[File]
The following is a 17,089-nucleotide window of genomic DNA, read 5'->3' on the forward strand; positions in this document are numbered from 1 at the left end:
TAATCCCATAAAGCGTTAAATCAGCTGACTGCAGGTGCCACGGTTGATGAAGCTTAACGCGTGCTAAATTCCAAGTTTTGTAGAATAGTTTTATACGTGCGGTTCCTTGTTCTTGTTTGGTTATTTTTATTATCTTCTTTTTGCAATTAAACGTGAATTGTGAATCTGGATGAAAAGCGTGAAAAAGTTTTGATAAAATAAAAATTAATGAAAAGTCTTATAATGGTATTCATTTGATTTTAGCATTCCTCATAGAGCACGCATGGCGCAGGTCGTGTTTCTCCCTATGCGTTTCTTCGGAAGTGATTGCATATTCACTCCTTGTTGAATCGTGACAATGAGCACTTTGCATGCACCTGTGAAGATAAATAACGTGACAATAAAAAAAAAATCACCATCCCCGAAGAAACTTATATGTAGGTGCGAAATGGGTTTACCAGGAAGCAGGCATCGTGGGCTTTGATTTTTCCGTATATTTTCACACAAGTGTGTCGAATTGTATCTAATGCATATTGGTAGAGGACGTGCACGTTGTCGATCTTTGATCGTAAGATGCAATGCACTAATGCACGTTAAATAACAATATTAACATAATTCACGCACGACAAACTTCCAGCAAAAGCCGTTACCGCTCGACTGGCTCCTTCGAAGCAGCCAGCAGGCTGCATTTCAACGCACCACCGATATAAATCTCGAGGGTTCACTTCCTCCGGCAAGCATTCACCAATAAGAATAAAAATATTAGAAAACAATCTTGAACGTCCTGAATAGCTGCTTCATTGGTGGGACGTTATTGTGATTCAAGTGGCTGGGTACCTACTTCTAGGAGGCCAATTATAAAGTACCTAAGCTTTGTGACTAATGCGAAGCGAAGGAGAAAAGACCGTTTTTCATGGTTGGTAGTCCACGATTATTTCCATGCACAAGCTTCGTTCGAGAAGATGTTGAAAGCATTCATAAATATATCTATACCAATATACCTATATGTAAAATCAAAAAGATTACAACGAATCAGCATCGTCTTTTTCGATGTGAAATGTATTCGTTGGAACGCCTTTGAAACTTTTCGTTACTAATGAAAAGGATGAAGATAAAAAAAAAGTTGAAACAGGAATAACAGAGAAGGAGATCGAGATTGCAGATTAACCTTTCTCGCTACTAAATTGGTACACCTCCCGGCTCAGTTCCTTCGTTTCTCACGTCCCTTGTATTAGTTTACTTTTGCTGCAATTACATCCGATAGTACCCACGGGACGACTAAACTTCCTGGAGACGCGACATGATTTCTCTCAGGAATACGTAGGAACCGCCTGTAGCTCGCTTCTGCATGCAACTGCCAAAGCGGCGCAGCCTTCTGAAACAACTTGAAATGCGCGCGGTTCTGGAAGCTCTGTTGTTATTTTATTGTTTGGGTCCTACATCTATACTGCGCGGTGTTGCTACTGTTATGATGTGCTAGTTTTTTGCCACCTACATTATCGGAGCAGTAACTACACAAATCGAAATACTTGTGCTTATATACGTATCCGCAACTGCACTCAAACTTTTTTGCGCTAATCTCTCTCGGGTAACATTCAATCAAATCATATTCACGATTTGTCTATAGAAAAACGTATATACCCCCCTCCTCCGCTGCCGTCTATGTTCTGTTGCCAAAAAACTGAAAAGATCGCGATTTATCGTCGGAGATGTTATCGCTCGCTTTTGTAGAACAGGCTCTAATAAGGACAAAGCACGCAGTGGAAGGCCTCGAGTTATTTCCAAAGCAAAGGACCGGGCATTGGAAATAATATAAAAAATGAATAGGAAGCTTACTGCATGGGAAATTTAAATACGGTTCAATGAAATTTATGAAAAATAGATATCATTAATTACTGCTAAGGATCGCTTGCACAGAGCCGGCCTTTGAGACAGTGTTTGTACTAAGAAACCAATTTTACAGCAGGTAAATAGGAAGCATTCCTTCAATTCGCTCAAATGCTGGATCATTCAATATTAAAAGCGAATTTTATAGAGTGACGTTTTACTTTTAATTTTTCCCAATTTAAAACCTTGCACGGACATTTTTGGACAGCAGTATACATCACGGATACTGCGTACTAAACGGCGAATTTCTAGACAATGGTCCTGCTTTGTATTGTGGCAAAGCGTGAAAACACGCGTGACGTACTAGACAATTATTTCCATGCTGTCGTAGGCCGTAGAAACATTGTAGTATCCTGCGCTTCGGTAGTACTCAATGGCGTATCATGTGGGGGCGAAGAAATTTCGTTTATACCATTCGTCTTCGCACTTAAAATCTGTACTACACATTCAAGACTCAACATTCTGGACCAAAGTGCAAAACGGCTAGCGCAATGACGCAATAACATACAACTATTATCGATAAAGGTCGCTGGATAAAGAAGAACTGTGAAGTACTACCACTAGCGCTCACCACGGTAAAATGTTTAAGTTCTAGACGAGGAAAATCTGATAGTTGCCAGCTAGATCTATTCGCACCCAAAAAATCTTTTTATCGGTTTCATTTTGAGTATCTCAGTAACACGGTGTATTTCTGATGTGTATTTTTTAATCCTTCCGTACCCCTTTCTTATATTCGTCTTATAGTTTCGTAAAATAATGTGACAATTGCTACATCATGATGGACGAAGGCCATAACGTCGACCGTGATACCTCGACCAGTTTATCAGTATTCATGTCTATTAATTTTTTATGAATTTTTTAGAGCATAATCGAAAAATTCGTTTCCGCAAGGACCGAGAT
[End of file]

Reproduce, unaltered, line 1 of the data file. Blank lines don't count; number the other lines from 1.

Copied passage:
The following is a 17,089-nucleotide window of genomic DNA, read 5'->3' on the forward strand; positions in this document are numbered from 1 at the left end: